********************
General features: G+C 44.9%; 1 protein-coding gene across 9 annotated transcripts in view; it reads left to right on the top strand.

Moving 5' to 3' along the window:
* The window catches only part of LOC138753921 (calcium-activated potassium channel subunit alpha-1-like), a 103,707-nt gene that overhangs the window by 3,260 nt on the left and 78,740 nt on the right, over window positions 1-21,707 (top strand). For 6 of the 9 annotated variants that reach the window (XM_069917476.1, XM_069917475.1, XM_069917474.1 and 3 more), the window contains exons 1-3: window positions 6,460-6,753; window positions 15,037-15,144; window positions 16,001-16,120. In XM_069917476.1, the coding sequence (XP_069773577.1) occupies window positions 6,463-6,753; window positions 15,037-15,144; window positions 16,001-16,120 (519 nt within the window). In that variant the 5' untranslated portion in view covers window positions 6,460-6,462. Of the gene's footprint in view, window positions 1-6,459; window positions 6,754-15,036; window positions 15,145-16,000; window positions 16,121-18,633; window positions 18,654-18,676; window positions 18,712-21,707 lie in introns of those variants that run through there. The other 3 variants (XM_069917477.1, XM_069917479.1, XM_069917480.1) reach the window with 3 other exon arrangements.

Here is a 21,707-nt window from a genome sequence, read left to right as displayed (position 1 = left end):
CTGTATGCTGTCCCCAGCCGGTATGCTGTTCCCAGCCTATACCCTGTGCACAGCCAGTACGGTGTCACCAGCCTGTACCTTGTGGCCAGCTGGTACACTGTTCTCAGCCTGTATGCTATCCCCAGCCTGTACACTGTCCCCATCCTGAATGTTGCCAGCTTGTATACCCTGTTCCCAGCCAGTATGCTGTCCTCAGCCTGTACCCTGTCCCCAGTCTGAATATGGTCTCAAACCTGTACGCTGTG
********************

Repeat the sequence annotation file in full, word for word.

General features: G+C 44.9%; 1 protein-coding gene across 9 annotated transcripts in view; it reads left to right on the top strand.

Moving 5' to 3' along the window:
* The window catches only part of LOC138753921 (calcium-activated potassium channel subunit alpha-1-like), a 103,707-nt gene that overhangs the window by 3,260 nt on the left and 78,740 nt on the right, over window positions 1-21,707 (top strand). For 6 of the 9 annotated variants that reach the window (XM_069917476.1, XM_069917475.1, XM_069917474.1 and 3 more), the window contains exons 1-3: window positions 6,460-6,753; window positions 15,037-15,144; window positions 16,001-16,120. In XM_069917476.1, the coding sequence (XP_069773577.1) occupies window positions 6,463-6,753; window positions 15,037-15,144; window positions 16,001-16,120 (519 nt within the window). In that variant the 5' untranslated portion in view covers window positions 6,460-6,462. Of the gene's footprint in view, window positions 1-6,459; window positions 6,754-15,036; window positions 15,145-16,000; window positions 16,121-18,633; window positions 18,654-18,676; window positions 18,712-21,707 lie in introns of those variants that run through there. The other 3 variants (XM_069917477.1, XM_069917479.1, XM_069917480.1) reach the window with 3 other exon arrangements.

Here is a 21,707-nt window from a genome sequence, read left to right as displayed (position 1 = left end):
CTGTATGCTGTCCCCAGCCGGTATGCTGTTCCCAGCCTATACCCTGTGCACAGCCAGTACGGTGTCACCAGCCTGTACCTTGTGGCCAGCTGGTACACTGTTCTCAGCCTGTATGCTATCCCCAGCCTGTACACTGTCCCCATCCTGAATGTTGCCAGCTTGTATACCCTGTTCCCAGCCAGTATGCTGTCCTCAGCCTGTACCCTGTCCCCAGTCTGAATATGGTCTCAAACCTGTACGCTGTG